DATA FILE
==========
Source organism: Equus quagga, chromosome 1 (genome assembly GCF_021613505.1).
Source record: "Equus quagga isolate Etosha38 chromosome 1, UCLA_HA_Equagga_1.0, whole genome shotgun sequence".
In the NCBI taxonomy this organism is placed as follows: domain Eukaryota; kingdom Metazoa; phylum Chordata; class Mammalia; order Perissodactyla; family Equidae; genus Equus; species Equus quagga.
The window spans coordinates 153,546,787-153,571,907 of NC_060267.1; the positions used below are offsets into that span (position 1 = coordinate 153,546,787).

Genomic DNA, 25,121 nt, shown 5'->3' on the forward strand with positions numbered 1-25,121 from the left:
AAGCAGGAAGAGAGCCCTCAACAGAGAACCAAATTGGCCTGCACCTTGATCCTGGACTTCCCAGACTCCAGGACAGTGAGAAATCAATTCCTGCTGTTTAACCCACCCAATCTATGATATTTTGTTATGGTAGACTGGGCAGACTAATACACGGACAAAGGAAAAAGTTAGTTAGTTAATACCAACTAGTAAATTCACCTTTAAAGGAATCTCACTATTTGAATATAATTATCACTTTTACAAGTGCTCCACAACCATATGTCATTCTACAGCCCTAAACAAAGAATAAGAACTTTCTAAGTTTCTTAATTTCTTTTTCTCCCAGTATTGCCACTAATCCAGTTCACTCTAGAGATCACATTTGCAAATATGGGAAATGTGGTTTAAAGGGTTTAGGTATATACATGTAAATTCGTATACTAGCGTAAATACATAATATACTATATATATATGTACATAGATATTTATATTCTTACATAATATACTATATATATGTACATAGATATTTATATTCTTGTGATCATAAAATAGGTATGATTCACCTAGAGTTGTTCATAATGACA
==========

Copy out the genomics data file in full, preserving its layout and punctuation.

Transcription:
Source organism: Equus quagga, chromosome 1 (genome assembly GCF_021613505.1).
Source record: "Equus quagga isolate Etosha38 chromosome 1, UCLA_HA_Equagga_1.0, whole genome shotgun sequence".
In the NCBI taxonomy this organism is placed as follows: domain Eukaryota; kingdom Metazoa; phylum Chordata; class Mammalia; order Perissodactyla; family Equidae; genus Equus; species Equus quagga.
The window spans coordinates 153,546,787-153,571,907 of NC_060267.1; the positions used below are offsets into that span (position 1 = coordinate 153,546,787).

Genomic DNA, 25,121 nt, shown 5'->3' on the forward strand with positions numbered 1-25,121 from the left:
AAGCAGGAAGAGAGCCCTCAACAGAGAACCAAATTGGCCTGCACCTTGATCCTGGACTTCCCAGACTCCAGGACAGTGAGAAATCAATTCCTGCTGTTTAACCCACCCAATCTATGATATTTTGTTATGGTAGACTGGGCAGACTAATACACGGACAAAGGAAAAAGTTAGTTAGTTAATACCAACTAGTAAATTCACCTTTAAAGGAATCTCACTATTTGAATATAATTATCACTTTTACAAGTGCTCCACAACCATATGTCATTCTACAGCCCTAAACAAAGAATAAGAACTTTCTAAGTTTCTTAATTTCTTTTTCTCCCAGTATTGCCACTAATCCAGTTCACTCTAGAGATCACATTTGCAAATATGGGAAATGTGGTTTAAAGGGTTTAGGTATATACATGTAAATTCGTATACTAGCGTAAATACATAATATACTATATATATATGTACATAGATATTTATATTCTTACATAATATACTATATATATGTACATAGATATTTATATTCTTGTGATCATAAAATAGGTATGATTCACCTAGAGTTGTTCATAATGACA